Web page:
Mooresville commercial project first to use new bond financing

Published 12:00 am Tuesday, December 1, 2009

Staff report
MOORESVILLE ó Mooresville Town Commissioners have approved the first step in Langtree at the Lake’s request to finance public infrastructure with bonds secured by Langtree.
The resolution allows Mooresville to submit its application to the Local Government Commission.
“This kind of bond financing is new to North Carolina but has been used for over 40 states in the country, going all the way back to the 1700s,” Rick Howard, president of Langtree, said in a press release.
“The town commissioners did an excellent job in holding public information sessions and hearings to learn about this vehicle for stimulating the local economy without spending taxpayer money or risking municipal resources.”
The initial bond issuance of $15 million to $20 million should be completed by 2009.
Langtree at the Lake is a 155-acre, mixed-use development with nearly a mile of public shoreline on Lake Norman. It encompasses three quadrants of the emerging Exit 32 on Interstate 77.
Upon completion of Phase I (The Landings) and Phase II (The Village), Langtree at the Lake will include more than 300,000 square feet of corporate and professional office space and 650 exclusive residences.
Langtree at the Lake will include a planned 150-room boutique hotel, as well as a 300-room Hammons Embassy Suites Hotel with 75,000 square feet of convention space for the town
Russell Rogerson, executive director of the Mooresville-South Iredell Economic Development Corp., said Langtree at the Lake “should create nearly 7,000 new jobs for our community.”
“The utility infrastructure Langtree is building will open up the entire southern Iredell County region for development,” he added.
Phil Hunt, an underwriter for the firm of Gardnyr Michael Capital, said “in this economic environment, banks are simply not lending for basic infrastructure like water, sewer and road.”
Langtree at the Lake, with its large commercial component, is very attractive to bond buyers in the market at rates that are acceptable in this climate,” Hunt said.
John Q. Hammons recently announced he would be building a 300-room hotel with 75,000 square feet of meeting and convention space on the site, which was annexed by the town in December 2008.
The Langtree bonds were authorized by the N.C. General Assembly in August 2008. Only those properties that directly benefit and expressly petition to be assessed pay for the bonds.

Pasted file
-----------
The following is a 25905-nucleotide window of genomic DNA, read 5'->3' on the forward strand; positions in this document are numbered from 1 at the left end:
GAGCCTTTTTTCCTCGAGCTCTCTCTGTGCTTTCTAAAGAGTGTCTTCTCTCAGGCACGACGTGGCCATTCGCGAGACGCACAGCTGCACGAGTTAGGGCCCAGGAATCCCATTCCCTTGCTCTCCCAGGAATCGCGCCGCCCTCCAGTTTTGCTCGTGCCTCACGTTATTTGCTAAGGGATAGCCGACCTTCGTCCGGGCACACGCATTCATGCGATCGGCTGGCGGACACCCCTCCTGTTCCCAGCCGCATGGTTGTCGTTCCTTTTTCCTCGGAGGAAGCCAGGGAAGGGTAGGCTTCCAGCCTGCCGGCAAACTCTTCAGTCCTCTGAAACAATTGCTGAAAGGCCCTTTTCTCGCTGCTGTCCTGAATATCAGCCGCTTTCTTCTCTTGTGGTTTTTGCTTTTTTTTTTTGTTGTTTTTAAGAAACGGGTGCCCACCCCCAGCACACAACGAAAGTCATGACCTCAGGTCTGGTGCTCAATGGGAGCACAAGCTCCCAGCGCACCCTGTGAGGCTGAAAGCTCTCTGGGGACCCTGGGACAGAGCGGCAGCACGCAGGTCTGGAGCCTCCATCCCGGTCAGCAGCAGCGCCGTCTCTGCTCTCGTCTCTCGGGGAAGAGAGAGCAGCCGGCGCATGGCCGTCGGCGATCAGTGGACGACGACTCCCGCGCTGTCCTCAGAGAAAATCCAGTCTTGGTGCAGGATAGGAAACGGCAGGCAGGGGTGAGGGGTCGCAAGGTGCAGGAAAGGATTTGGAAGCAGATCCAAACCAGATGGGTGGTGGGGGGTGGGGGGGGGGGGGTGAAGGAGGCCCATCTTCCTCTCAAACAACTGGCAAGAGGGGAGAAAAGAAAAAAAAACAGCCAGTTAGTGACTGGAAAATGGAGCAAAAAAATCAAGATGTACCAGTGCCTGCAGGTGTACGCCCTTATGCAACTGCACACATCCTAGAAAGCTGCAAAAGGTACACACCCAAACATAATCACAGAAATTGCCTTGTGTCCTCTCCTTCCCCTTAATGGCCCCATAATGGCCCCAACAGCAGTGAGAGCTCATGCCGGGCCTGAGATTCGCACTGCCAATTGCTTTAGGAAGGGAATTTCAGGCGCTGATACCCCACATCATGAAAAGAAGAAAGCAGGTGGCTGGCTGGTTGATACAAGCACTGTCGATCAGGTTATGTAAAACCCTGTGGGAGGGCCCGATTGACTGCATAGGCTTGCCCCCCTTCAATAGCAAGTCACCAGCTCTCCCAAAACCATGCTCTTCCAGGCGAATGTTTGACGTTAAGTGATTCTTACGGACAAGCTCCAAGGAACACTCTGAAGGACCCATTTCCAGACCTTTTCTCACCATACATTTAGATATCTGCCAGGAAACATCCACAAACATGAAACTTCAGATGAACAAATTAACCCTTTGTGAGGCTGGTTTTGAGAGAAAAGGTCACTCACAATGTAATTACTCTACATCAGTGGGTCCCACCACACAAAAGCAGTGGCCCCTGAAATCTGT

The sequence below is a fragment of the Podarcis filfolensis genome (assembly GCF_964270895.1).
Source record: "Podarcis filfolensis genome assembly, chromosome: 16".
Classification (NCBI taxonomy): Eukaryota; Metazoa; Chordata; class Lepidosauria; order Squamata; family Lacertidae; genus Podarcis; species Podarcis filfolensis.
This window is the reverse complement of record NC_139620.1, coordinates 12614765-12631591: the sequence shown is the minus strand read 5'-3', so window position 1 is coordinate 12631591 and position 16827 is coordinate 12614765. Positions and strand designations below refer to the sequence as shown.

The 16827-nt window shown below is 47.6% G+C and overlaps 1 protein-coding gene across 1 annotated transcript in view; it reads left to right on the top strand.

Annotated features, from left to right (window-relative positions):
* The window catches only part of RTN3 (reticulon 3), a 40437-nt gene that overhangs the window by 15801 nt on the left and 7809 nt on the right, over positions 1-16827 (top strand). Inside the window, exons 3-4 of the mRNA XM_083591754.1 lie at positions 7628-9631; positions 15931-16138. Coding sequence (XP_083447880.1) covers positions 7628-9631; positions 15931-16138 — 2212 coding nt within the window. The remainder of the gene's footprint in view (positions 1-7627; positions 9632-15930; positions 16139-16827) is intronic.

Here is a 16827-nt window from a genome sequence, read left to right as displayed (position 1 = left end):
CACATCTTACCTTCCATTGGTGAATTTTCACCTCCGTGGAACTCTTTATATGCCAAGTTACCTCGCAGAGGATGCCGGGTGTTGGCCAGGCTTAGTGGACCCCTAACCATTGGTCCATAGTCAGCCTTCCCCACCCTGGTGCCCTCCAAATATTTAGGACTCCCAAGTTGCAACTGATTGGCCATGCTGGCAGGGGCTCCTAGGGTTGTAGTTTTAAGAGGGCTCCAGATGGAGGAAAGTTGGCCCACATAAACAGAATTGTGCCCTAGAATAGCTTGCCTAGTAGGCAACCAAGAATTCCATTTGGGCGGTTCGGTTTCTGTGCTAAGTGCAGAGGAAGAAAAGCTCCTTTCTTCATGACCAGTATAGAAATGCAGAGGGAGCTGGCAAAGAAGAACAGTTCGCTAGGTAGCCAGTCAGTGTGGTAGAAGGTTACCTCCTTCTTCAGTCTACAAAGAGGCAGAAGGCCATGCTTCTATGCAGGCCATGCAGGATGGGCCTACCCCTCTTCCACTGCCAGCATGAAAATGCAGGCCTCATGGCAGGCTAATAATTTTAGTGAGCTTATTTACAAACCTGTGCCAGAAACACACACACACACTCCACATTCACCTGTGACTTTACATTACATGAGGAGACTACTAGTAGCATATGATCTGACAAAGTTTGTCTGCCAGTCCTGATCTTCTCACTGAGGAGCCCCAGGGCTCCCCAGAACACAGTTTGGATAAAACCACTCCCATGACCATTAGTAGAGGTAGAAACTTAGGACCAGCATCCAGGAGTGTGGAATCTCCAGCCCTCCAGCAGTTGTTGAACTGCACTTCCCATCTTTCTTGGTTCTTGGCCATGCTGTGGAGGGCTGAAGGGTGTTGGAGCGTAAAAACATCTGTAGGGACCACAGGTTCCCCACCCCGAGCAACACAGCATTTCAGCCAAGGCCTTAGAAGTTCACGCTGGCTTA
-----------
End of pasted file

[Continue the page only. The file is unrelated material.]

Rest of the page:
Sen. Fletcher Hartsell Jr., R-Concord, was one of the key sponsors of the authorizing legislation. He said the town bears no liability for the bonds. Rather, the risk is that of the bondholder when issued.
Langtree at the Lake is the first development in the state to apply. When formed, the Special Assessment Improvement District would be the first of its kind in North Carolina.
During discussions at the public hearing, town officials said the construction of the entire Langtree at the Lake project, including the Hammons Hotel, will generate approximately $4 million a year in increased tax revenues for Mooresville as well as offer a convention center in partnership with John Q Hammons’ Embassy Suites.
At build-out, the town of Mooresville should see a 20 percent increase in ad valorem tax revenue. Iredell County should see a 5 percent increase in tax revenue.
Howard said, “The town of Mooresville has asked us to fund nearly $9 million in off-site infrastructure improvements for additional roadway and sewage upgrades, which will cost millions, as well as the basic infrastructure, such as sidewalks, roadways and sewer lines required to construct the project.”
“John Q. Hammons has taught us that building during a downturn is both good for business and good for the community,” said David Parker, general counsel for Langtree at the Lake.
“With bankers and the national press being so incredibly pessimistic, many private companies are going to the bond market for funds and are finding willing investors who will take all the risk of this timing.
“These bonds, assessed against our land, are a tool for such financing.”
Parker said Langtree at the Lake has already identified interested bond buyers.
“These types of bonds are popular with savvy investors because they are tax-free,” Parker said. “These bond buyers would not buy the bonds if they didn’t think we could pay for them, and they are certainly scrutinizing our project.”
Special Assessment Improvement District bonds are secured solely by the land and whatever is built on it.
“Regardless of what is built there, the bond buyers will be first in line for payment after taxes,” Parker said in the press release.
“Sophisticated bond buyers like the tax-free interest that comes with these ó and when Wal-Mart is having to go abroad for its private bonds, it is easy to see why the Legislature approved this approach in these trying times.”

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